While cognizant of the limited space afforded opinion pieces, I still find it baffling that an intellectual historian who has written about the Holocaust can treat academic freedom as an autonomous category separate and above other freedoms. As Sarah T. Roberts so eloquently explained:

It is a peculiar sort of academic elitism that puts academic freedom, a somewhat abstract concept in itself, in a position of primacy before other types of very real and tangible physical freedoms: the freedom to circulate unimpeded, the freedom to be treated as an equal citizen, the freedom to even access spaces of higher education, which must certainly be a prerequisite for the much-lauded academic freedom that is causing so much consternation.

Palestinian people living in lands occupied by Israel are barred from these things. There are precious few freedoms for Palestinians, academic or otherwise, in Israel and in occupied Palestine. In this sense, the boycott is, in fact, a response to an actual lack of academic freedom for an entire people, not the creation of a potential for loss of some higher-order freedom for relatively few individuals. Supporters of academic freedom must side with Palestinians or their position makes little sense and loses its meaning completely.

The boycott is one of many actions in defense of Palestinians who are denied the right to travel freely because of checkpoints and roadblock. Palestinian students and teachers risk harassment, arrest, detention, injury and even death just to get to their institutions to perform basic tasks like teaching, research, and learning. In fact, in the first half of 2013 alone, 13,064 students were affected by access denial, and UNICEF documented egregious incidents of Israeli settlers in the West Bank attacking Palestinian students. In the realm of higher education, Palestinian scholars are routinely denied the right to travel abroad to participate in conferences and symposia, let alone travel between Gaza and the West Bank.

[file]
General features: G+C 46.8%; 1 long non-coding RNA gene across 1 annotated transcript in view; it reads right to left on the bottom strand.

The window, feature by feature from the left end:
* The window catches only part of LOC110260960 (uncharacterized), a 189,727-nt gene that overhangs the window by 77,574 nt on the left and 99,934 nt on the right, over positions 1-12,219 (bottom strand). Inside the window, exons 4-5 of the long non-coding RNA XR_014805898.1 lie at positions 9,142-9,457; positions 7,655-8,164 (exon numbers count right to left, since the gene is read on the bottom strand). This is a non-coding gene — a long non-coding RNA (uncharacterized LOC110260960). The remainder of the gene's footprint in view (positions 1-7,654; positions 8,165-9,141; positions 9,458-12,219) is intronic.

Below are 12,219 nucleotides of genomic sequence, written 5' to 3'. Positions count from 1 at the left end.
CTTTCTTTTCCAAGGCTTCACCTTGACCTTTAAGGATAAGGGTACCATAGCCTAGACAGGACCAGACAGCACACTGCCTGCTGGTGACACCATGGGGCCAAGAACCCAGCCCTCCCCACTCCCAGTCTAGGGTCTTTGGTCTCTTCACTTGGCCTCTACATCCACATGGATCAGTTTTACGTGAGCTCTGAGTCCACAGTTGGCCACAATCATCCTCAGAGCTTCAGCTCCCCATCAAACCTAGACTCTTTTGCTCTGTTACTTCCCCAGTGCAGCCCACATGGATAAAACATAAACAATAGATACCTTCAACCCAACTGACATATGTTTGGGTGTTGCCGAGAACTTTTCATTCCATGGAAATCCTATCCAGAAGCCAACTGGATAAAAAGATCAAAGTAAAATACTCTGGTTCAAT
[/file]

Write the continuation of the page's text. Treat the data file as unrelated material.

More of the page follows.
Any consideration of “academic freedom” must acknowledge the ongoing history of Israeli raids, closures, and constant disruptions of Palestinian universities such as Birzeit and Al Quds, as well as the hundreds of students currently detained in Israeli prisons for political activity, or for reasons unknown based on “secret evidence.” Israel can detain Palestinians for up to six months without charge or trial, with no limits on renewal. Administrative detention, as it is called, is based on three laws: Military Order 1651 which empowers the army to issue orders to detain civilians in the West Bank; the Unlawful Combatants Law which applies to Gaza residents; and the Emergency Powers Detention Law used against Israeli citizens. These laws violate Article 9 of the International Covenant on Civil and Political Rights (ICCPR), which prohibits arbitrary detention, requires that detainees be told why they are being held, and stipulates that every person has the right of habeas corpus.

Violations of Palestinian academic freedom in higher education are legion. In 2008, filmmaker and professor Nizar Hassan was suspended from his teaching position at Sapir College because he asked an Israeli student not to carry his firearms and wear his military uniform to class. The administration appointed a committee to investigate Hassan’s alleged anti-Israel teaching, but he argued before his interrogators that he had acted out of the very humanist values that undergird a liberal arts education. “They wanted to believe that I object to the army uniform because I am Palestinian,” he explained. “But I reject the uniform because it is opposed to my universal and human values. I acted as I did because I am a teacher and a human being.” However, the committee thoroughly rejected Hassan’s argument. An “Arab” humanist was simply inconceivable. The report concludes: “Nizar [sic] abused his status and his authority as a teacher to flaunt his opinions, feelings and frustrations as a member of the Arab national minority in Israel, cloaking himself in a `humane’ and `universal’ garb, whereas in fact he demonstrated a stance of brute force bearing a distinctly nationalist character.”1 The administration threatened dismissal if Hassan did not apologize to the student and submit a written statement promising to respect and honor the uniform of the Israeli Defense Forces. Hassan refused. The administration eventually backed down in the face of international pressure; Hassan returned to his post after a one-semester paid suspension.